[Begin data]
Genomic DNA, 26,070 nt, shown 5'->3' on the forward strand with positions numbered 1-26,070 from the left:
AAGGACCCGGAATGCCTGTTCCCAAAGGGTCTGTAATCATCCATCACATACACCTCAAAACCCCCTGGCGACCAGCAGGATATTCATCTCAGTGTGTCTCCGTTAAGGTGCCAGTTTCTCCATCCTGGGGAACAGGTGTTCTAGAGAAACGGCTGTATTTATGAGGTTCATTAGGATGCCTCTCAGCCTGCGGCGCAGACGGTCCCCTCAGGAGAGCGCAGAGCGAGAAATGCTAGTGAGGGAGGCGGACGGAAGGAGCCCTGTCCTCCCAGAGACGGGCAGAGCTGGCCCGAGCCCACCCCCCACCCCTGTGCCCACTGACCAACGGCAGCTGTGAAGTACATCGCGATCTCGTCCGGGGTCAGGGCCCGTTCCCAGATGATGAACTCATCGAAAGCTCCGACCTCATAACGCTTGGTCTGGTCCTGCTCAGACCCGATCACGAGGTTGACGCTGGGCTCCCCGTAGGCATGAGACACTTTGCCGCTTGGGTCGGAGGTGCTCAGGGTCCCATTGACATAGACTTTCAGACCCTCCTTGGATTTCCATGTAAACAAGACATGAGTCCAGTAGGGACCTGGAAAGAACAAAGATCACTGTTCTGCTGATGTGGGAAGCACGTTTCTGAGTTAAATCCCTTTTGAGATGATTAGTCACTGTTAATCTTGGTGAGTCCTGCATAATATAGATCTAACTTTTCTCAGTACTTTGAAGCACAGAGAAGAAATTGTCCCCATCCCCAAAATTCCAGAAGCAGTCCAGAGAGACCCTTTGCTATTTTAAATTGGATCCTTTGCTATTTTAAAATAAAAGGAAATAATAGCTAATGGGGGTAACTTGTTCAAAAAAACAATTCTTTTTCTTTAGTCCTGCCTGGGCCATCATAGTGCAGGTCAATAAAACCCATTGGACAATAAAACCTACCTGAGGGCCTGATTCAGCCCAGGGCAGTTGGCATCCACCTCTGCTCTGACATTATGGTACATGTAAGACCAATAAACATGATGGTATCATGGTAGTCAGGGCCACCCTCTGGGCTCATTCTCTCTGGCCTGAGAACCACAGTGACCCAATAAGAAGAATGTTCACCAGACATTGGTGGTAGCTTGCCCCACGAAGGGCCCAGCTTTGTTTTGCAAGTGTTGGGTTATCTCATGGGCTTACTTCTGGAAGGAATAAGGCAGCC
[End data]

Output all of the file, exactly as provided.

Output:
Genomic DNA, 26,070 nt, shown 5'->3' on the forward strand with positions numbered 1-26,070 from the left:
AAGGACCCGGAATGCCTGTTCCCAAAGGGTCTGTAATCATCCATCACATACACCTCAAAACCCCCTGGCGACCAGCAGGATATTCATCTCAGTGTGTCTCCGTTAAGGTGCCAGTTTCTCCATCCTGGGGAACAGGTGTTCTAGAGAAACGGCTGTATTTATGAGGTTCATTAGGATGCCTCTCAGCCTGCGGCGCAGACGGTCCCCTCAGGAGAGCGCAGAGCGAGAAATGCTAGTGAGGGAGGCGGACGGAAGGAGCCCTGTCCTCCCAGAGACGGGCAGAGCTGGCCCGAGCCCACCCCCCACCCCTGTGCCCACTGACCAACGGCAGCTGTGAAGTACATCGCGATCTCGTCCGGGGTCAGGGCCCGTTCCCAGATGATGAACTCATCGAAAGCTCCGACCTCATAACGCTTGGTCTGGTCCTGCTCAGACCCGATCACGAGGTTGACGCTGGGCTCCCCGTAGGCATGAGACACTTTGCCGCTTGGGTCGGAGGTGCTCAGGGTCCCATTGACATAGACTTTCAGACCCTCCTTGGATTTCCATGTAAACAAGACATGAGTCCAGTAGGGACCTGGAAAGAACAAAGATCACTGTTCTGCTGATGTGGGAAGCACGTTTCTGAGTTAAATCCCTTTTGAGATGATTAGTCACTGTTAATCTTGGTGAGTCCTGCATAATATAGATCTAACTTTTCTCAGTACTTTGAAGCACAGAGAAGAAATTGTCCCCATCCCCAAAATTCCAGAAGCAGTCCAGAGAGACCCTTTGCTATTTTAAATTGGATCCTTTGCTATTTTAAAATAAAAGGAAATAATAGCTAATGGGGGTAACTTGTTCAAAAAAACAATTCTTTTTCTTTAGTCCTGCCTGGGCCATCATAGTGCAGGTCAATAAAACCCATTGGACAATAAAACCTACCTGAGGGCCTGATTCAGCCCAGGGCAGTTGGCATCCACCTCTGCTCTGACATTATGGTACATGTAAGACCAATAAACATGATGGTATCATGGTAGTCAGGGCCACCCTCTGGGCTCATTCTCTCTGGCCTGAGAACCACAGTGACCCAATAAGAAGAATGTTCACCAGACATTGGTGGTAGCTTGCCCCACGAAGGGCCCAGCTTTGTTTTGCAAGTGTTGGGTTATCTCATGGGCTTACTTCTGGAAGGAATAAGGCAGCC